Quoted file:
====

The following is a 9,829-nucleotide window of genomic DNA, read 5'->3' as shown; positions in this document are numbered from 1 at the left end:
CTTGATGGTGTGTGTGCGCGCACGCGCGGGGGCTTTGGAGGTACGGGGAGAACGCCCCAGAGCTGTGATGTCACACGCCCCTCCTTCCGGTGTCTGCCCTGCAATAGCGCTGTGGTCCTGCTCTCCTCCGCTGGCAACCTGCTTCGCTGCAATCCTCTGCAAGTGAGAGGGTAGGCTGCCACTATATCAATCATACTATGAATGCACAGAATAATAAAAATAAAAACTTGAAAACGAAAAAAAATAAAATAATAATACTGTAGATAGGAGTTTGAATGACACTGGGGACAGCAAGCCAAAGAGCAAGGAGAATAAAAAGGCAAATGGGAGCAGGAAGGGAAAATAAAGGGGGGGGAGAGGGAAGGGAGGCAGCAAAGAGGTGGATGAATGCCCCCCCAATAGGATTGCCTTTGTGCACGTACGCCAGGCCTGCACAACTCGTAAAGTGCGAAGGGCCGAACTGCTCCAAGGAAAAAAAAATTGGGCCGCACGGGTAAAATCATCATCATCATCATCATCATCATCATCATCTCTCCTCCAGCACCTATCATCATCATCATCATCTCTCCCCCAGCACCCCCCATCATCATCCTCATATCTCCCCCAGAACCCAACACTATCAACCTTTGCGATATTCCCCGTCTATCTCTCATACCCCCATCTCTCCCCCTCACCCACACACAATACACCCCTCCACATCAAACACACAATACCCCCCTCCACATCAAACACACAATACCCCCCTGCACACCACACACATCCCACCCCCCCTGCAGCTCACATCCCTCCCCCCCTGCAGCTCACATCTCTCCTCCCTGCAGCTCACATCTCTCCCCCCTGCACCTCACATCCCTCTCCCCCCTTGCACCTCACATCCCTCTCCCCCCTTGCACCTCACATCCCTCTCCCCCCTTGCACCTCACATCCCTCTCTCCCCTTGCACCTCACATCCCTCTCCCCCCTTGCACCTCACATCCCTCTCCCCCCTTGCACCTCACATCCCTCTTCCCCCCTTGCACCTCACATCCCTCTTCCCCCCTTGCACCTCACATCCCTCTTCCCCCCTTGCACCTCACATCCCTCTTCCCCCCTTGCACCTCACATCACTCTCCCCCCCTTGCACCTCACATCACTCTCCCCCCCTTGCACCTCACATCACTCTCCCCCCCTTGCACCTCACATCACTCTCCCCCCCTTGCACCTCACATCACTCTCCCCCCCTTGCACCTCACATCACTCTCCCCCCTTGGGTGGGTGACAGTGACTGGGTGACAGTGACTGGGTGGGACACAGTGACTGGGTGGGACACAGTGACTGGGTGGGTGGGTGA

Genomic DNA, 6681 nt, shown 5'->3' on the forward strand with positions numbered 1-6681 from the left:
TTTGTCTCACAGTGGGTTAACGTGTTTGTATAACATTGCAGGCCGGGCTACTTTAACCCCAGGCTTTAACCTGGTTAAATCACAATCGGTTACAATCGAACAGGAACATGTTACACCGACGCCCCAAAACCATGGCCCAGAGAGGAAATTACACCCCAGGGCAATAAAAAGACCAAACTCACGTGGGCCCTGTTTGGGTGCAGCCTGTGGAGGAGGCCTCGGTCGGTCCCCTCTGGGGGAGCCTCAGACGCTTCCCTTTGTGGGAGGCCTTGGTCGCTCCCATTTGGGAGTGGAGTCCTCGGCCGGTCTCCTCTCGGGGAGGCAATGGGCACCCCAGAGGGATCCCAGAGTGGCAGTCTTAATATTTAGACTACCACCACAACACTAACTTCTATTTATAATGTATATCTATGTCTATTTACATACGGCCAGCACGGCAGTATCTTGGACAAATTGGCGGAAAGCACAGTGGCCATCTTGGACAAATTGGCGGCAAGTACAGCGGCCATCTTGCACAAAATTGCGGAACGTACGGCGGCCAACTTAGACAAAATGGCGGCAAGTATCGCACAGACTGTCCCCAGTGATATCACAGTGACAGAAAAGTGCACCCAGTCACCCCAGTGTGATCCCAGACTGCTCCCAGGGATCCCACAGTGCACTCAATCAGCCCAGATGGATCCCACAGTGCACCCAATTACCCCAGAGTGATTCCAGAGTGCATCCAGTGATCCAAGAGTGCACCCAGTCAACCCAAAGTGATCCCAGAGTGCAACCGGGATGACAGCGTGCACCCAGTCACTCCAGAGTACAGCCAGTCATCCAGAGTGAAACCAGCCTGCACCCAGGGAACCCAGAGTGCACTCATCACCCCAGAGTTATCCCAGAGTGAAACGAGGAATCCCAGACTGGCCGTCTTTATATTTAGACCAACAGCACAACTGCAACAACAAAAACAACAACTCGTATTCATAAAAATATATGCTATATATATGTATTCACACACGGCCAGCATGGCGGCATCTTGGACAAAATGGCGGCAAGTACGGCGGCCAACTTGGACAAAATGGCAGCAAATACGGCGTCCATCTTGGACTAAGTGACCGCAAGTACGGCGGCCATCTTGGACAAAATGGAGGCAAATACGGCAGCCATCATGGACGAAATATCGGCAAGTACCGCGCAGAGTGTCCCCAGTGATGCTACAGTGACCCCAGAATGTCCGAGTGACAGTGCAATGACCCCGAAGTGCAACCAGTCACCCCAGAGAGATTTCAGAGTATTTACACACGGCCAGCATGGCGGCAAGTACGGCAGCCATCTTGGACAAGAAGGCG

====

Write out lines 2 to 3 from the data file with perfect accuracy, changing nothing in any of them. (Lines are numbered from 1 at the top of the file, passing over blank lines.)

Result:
CTTGATGGTGTGTGTGCGCGCACGCGCGGGGGCTTTGGAGGTACGGGGAGAACGCCCCAGAGCTGTGATGTCACACGCCCCTCCTTCCGGTGTCTGCCCTGCAATAGCGCTGTGGTCCTGCTCTCCTCCGCTGGCAACCTGCTTCGCTGCAATCCTCTGCAAGTGAGAGGGTAGGCTGCCACTATATCAATCATACTATGAATGCACAGAATAATAAAAATAAAAACTTGAAAACGAAAAAAAATAAAATAATAATACTGTAGATAGGAGTTTGAATGACACTGGGGACAGCAAGCCAAAGAGCAAGGAGAATAAAAAGGCAAATGGGAGCAGGAAGGGAAAATAAAGGGGGGGGAGAGGGAAGGGAGGCAGCAAAGAGGTGGATGAATGCCCCCCCAATAGGATTGCCTTTGTGCACGTACGCCAGGCCTGCACAACTCGTAAAGTGCGAAGGGCCGAACTGCTCCAAGGAAAAAAAAATTGGGCCGCACGGGTAAAATCATCATCATCATCATCATCATCATCATCATCTCTCCTCCAGCACCTATCATCATCATCATCATCTCTCCCCCAGCACCCCCCATCATCATCCTCATATCTCCCCCAGAACCCAACACTATCAACCTTTGCGATATTCCCCGTCTATCTCTCATACCCCCATCTCTCCCCCTCACCCACACACAATACACCCCTCCACATCAAACACACAATACCCCCCTCCACATCAAACACACAATACCCCCCTGCACACCACACACATCCCACCCCCCCTGCAGCTCACATCCCTCCCCCCCTGCAGCTCACATCTCTCCTCCCTGCAGCTCACATCTCTCCCCCCTGCACCTCACATCCCTCTCCCCCCTTGCACCTCACATCCCTCTCCCCCCTTGCACCTCACATCCCTCTCCCCCCTTGCACCTCACATCCCTCTCTCCCCTTGCACCTCACATCCCTCTCCCCCCTTGCACCTCACATCCCTCTCCCCCCTTGCACCTCACATCCCTCTTCCCCCCTTGCACCTCACATCCCTCTTCCCCCCTTGCACCTCACATCCCTCTTCCCCCCTTGCACCTCACATCCCTCTTCCCCCCTTGCACCTCACATCACTCTCCCCCCCTTGCACCTCACATCACTCTCCCCCCCTTGCACCTCACATCACTCTCCCCCCCTTGCACCTCACATCACTCTCCCCCCCTTGCACCTCACATCACTCTCCCCCCCTTGCACCTCACATCACTCTCCCCCCTTGGGTGGGTGACAGTGACTGGGTGACAGTGACTGGGTGGGACACAGTGACTGGGTGGGACACAGTGACTGGGTGGGTGGGTGA

Genomic DNA, 6681 nt, shown 5'->3' on the forward strand with positions numbered 1-6681 from the left: